An energy storage alternative using technology better than lithium or even solar is under development as researchers work to efficiently capture the energy of graphene oxide (GO).  

Under a new $3.45 million Cooperative Research Centre Project (CRC-P) grant, researchers at Swinburne University of Technology and Flinders University will partner with Australian industry to commercialise the world’s first alternative to lithium-ion battery (LIB) technology as an energy storage alternative.

The industry collaboration, with Australian Stock Exchange-listed First Graphene Ltd and  Victorian manufacturer Kremford Pty Ltd, aims to make inroads into the production of a new super-capacity GO-powered battery, an energy storage alternative to the emerging LIB technology.  

Researchers at Swinburne’s Centre for Micro-Photonics are working on a commercially viable, chemical-free, long-lasting safe GO-based supercapacitor which offers high performance and low-cost energy storage capabilities.  

Graphene is the lightest, strongest, most electrically conductive material available and has been predicted to generate revolutionary new products in many industry sectors. But so far unreliable quality and poor manufacturing processes has prevented an industrial graphene market.

Last year First Graphite entered into a research agreement with Professor Raston’s research group at Flinders University to improve GO processing and production.     

The new national CRC Project via the Australian Government’s Advance Manufacturing Fund will expand Flinders University’s clean technologies and nanotech research focus.

Professor Colin Raston, the South Australian Premier’s Professorial Research Fellow in Clean Technology, says there is significant global research to improve energy storage capability to support its role in the development of sustainable energy storage systems.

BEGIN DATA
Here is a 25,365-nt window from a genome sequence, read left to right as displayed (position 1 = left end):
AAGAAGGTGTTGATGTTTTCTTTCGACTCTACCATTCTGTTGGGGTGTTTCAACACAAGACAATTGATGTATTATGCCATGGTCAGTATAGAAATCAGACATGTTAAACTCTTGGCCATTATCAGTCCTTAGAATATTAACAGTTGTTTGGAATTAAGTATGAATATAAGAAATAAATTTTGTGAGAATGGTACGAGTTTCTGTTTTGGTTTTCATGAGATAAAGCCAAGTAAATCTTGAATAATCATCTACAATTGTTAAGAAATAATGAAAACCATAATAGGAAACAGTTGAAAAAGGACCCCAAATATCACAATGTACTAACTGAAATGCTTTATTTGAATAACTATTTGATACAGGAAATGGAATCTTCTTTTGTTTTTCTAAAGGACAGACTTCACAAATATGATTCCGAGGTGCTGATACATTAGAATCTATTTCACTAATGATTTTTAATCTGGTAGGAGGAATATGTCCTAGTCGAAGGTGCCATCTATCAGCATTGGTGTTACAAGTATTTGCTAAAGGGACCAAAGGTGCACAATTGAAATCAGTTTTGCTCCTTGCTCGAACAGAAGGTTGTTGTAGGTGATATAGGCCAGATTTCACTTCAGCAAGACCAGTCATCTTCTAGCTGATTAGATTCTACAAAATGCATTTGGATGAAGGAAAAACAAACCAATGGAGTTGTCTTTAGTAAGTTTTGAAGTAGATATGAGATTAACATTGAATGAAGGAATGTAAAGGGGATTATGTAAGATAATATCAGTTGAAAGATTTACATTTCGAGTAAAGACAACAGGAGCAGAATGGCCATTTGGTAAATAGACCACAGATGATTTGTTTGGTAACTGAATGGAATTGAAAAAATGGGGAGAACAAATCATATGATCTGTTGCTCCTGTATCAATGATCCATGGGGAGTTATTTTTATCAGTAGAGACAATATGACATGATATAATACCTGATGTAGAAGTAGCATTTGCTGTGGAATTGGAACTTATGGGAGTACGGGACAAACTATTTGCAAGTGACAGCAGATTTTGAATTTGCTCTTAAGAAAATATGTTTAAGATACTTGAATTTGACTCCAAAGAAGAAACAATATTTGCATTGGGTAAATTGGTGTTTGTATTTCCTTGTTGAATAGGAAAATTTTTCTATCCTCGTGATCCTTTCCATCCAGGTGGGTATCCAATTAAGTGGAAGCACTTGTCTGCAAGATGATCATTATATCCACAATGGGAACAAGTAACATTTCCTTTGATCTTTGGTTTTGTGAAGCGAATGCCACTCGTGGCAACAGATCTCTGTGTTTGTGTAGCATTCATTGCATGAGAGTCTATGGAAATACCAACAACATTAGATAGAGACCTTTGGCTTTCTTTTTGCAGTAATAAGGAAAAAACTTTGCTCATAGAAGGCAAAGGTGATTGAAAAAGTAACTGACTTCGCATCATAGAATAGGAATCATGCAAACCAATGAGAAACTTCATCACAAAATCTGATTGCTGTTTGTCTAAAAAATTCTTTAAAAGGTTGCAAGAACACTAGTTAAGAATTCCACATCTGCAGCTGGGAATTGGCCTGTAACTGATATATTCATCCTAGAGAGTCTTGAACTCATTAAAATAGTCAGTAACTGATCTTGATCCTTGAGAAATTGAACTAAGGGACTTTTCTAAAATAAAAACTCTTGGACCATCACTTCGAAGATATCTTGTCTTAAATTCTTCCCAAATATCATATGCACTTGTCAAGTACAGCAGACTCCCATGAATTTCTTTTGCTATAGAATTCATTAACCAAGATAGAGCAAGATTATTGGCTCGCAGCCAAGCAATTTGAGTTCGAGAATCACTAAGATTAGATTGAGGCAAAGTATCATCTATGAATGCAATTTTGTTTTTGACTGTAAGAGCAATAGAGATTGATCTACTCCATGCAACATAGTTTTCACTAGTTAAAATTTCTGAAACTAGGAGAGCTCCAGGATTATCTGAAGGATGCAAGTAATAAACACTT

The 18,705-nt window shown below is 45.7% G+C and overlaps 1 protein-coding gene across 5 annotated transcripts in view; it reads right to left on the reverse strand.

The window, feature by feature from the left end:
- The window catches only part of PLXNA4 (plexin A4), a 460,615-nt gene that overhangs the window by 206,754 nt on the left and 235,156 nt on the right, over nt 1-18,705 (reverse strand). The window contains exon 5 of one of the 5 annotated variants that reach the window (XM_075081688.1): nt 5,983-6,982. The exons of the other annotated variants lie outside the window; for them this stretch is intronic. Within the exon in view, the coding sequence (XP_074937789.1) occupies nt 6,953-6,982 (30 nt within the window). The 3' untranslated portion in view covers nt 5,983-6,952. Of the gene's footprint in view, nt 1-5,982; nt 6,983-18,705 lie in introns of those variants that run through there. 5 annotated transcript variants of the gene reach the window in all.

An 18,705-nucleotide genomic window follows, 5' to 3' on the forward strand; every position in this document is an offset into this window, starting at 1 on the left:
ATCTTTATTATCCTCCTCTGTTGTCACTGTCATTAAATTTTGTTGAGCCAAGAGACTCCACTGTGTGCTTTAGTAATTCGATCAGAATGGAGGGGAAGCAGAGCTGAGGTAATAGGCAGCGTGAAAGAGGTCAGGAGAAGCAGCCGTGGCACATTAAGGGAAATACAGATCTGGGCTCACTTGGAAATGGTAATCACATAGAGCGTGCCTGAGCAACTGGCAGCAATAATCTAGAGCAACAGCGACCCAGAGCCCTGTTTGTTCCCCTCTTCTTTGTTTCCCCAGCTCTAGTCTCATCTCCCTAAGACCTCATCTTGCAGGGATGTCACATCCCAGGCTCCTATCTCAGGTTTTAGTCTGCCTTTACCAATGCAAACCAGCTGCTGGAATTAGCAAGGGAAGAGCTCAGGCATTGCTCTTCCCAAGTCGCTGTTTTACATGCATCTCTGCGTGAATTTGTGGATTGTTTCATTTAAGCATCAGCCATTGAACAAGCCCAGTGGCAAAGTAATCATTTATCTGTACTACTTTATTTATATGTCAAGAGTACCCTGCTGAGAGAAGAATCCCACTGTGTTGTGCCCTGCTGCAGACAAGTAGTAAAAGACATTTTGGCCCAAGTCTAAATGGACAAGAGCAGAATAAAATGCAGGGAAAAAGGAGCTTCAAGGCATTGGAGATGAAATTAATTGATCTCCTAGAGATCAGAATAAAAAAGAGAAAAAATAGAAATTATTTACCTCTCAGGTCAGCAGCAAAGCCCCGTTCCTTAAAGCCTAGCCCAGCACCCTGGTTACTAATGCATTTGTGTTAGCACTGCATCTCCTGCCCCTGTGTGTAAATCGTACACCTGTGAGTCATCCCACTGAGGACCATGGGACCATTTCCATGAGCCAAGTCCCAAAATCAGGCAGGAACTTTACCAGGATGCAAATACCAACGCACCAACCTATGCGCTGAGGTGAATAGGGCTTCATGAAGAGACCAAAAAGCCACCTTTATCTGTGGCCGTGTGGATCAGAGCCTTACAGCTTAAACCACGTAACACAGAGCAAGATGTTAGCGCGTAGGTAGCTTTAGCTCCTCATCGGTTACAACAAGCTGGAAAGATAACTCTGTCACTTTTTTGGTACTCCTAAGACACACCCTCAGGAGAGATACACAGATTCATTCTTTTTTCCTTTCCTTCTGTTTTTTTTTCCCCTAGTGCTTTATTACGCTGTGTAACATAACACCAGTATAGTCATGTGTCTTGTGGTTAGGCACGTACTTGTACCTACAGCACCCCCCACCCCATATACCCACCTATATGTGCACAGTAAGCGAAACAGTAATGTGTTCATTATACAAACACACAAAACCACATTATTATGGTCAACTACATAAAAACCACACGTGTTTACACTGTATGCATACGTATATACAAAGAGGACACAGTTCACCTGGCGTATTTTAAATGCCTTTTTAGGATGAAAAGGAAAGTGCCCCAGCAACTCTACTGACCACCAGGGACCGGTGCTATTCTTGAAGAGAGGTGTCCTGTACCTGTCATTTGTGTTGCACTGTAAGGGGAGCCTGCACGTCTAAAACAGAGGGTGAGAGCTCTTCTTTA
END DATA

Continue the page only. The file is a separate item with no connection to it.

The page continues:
“For example, we’re seeing the rapid rise of LIB around the world, notably with South Australia’s significant investment in the new storage facility near Jamestown in this State.”

The ‘High performance energy storage alternative to lithium ion batteries’ project seeks to advance the GO-based supercapacitor that has promising superior energy density, flexibility and environmental sustainability ahead of traditional batteries.

“This project aims to develop the manufacturing specifications for the commercial production of a graphene oxide (GO) super-capacitor with the ‘look and feel’ of a LIB but with superior performance across weight, charge rate, lifecycle and environmental footprint factors,” Professor Raston says.

“The production of GO from graphite ore, without generating lots of waste, is an important part of this collaborative project.”

First Graphene (ASX code: FGR) managing director Craig McGuckin says the $1.5 million in CRC-P funding, to be matched by the partner organisations and in-kind, would propel the company’s innovative approach to finding real-world applications for graphene.

“The success in the fourth round of the CRC-P funding demonstrates the high regard in which the company’s research efforts are held,” Mr McGuckin said.

“It also shows the robustness of the programs designed by FGR’s university partners.”

First published by Flinders University, 12 December 2017

Image: By AlexanderAlUS – Own work, CC BY-SA 3.0, https://commons.wikimedia.org/w/index.php?curid=11294534